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Emerson Lake & Palmer - Trilogy CD (album) cover


Emerson Lake & Palmer


Symphonic Prog

4.13 | 1582 ratings

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RIO/Avant/Zeuhl Team
4 stars Probably here 4.50 stars would be a better rating. I hesitate to give it 5, even if this album is in a way more consistent (not to mention more accessible) than its powerful follow-up, "Brain Salad Surgery". In my opinion, "Trilogy" is the least self- indulgent of ELP's 'golden age' albums, containing more high-quality music and not so much filler as, for instance, the otherwise magnificent "Tarkus" - a potential masterpiece spoiled by a weaker second half.

"Trilogy" is possibly Greg Lake's finest hour. His singing is superb throughout, even in the untypical "Living Sin", a rather sordid tale with rather odd, half-sung, half- spoken vocals. However, the first part of the title-track is the real highpoint, where he sings to the sole accompaniment of Emerson's piano, sounding poignantly wistful and intensely romantic. Then, after the last, melancholy note has been sung, all hell breaks loose, in the form of Emerson wringing all kinds of weird sounds from his vast array of electronic keyboards, backed by Palmer's metronomically precise drumming. Quite schizophrenic, perhaps, nevertheless one of prog's best moments - the calm before the storm.

The initial, three-part mini-suite "The Endless Enigma" is another of the album's highlights, an excellent example of symphonic prog at its best, while not as movingly beautiful as "Trilogy" 's first half. Lake sings masterfully here as well, as he does on the sweet "From the Beginning", easily the best of his acoustic ballads. Emerson sounds somewhat more restrained here, while he gives his Hammond a brisk workout in Aaron Copland's lively "Hoedown" (which was for some time a regular concert opener for the band). This leaves "The Sheriff", a much better stab at irony than the notorious "Jeremy Bender" and "Benny the Bouncer" - obviously far from being ELP's most memorable track, but undeniably more genuinely humorous and musically valid than the aforementioned songs (good singing from Lake too). Then, Emerson's take on Ravel's "Bolero" theme, titled this time "Abaddon's Bolero", while nothing earth-shaking, is a more than adequate instrumental, with good synth work.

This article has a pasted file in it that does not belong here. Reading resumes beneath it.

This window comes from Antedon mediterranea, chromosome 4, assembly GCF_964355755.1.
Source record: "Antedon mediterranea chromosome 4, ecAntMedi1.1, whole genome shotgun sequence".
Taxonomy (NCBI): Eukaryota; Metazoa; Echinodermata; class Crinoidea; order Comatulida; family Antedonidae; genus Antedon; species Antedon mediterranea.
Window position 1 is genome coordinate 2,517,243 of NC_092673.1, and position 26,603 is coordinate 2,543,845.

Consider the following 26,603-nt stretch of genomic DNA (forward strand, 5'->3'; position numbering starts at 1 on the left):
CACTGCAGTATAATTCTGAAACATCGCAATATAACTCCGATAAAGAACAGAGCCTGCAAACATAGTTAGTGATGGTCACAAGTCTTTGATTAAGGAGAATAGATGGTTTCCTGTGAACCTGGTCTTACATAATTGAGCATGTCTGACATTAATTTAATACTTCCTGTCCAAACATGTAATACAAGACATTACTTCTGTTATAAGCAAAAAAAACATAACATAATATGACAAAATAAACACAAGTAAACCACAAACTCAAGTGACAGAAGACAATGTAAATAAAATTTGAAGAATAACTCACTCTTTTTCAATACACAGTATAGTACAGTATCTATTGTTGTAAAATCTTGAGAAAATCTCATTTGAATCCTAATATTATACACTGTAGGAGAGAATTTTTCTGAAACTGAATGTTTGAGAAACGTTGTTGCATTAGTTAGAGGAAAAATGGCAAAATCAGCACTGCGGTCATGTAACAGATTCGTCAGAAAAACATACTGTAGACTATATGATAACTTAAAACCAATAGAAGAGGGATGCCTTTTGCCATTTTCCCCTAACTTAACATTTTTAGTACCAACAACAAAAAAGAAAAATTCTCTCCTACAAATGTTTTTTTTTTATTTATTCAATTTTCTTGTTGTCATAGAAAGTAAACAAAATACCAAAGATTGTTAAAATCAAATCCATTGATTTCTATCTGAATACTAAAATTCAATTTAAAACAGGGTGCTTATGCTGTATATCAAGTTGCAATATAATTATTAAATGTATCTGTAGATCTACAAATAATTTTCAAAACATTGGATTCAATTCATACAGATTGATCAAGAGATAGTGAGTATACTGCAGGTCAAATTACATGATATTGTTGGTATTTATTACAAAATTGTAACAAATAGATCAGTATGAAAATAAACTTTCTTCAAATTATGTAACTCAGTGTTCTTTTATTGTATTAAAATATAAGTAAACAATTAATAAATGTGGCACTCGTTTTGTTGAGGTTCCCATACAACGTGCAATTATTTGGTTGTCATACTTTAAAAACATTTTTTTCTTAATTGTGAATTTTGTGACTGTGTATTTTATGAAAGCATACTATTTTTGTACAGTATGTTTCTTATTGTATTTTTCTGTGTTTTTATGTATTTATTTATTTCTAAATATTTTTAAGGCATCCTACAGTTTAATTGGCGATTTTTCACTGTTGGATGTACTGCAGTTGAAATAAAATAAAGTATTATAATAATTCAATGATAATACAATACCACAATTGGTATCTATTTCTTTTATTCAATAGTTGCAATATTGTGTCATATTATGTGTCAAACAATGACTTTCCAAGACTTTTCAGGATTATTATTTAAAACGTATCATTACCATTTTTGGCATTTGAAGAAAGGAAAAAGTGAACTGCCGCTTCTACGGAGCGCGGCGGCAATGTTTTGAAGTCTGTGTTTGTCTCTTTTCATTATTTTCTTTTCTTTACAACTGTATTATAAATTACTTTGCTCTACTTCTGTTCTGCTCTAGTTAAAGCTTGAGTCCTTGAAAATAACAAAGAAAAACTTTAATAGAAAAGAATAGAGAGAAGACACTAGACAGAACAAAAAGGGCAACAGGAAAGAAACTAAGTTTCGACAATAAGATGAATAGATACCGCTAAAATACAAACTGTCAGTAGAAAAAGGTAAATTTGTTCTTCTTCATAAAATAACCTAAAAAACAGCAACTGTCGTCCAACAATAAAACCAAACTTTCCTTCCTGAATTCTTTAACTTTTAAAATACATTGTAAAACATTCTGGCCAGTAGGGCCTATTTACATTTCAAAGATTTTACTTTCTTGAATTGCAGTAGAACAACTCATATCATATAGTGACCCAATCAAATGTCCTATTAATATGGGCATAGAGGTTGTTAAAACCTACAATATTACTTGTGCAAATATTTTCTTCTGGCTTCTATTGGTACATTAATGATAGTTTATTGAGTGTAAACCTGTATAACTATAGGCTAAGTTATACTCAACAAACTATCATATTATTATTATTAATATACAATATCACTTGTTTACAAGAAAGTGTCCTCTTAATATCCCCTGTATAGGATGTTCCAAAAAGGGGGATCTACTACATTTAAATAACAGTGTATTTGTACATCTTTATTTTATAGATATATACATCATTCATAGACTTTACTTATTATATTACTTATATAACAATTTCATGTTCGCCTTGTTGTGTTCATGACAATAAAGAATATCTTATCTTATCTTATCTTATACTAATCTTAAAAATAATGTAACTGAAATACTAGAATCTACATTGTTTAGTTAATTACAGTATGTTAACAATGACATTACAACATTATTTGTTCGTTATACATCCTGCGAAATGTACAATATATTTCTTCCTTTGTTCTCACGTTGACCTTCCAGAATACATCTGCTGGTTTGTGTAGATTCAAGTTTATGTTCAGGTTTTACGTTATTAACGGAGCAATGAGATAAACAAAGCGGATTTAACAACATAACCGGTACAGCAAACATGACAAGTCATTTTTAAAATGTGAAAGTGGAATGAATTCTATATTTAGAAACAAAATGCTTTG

Even if, in some ways, ELP (unlike, for instance, the more accessible Genesis) can be said to be an acquired taste, "Trilogy" - together with their magnificent debut album - would doubtlessly be a good introduction to the band for those who don't know them yet. At least, it was for me: I liked it so much that it left me wanting more - and I've never gone back since then.

Raff | 4/5 |


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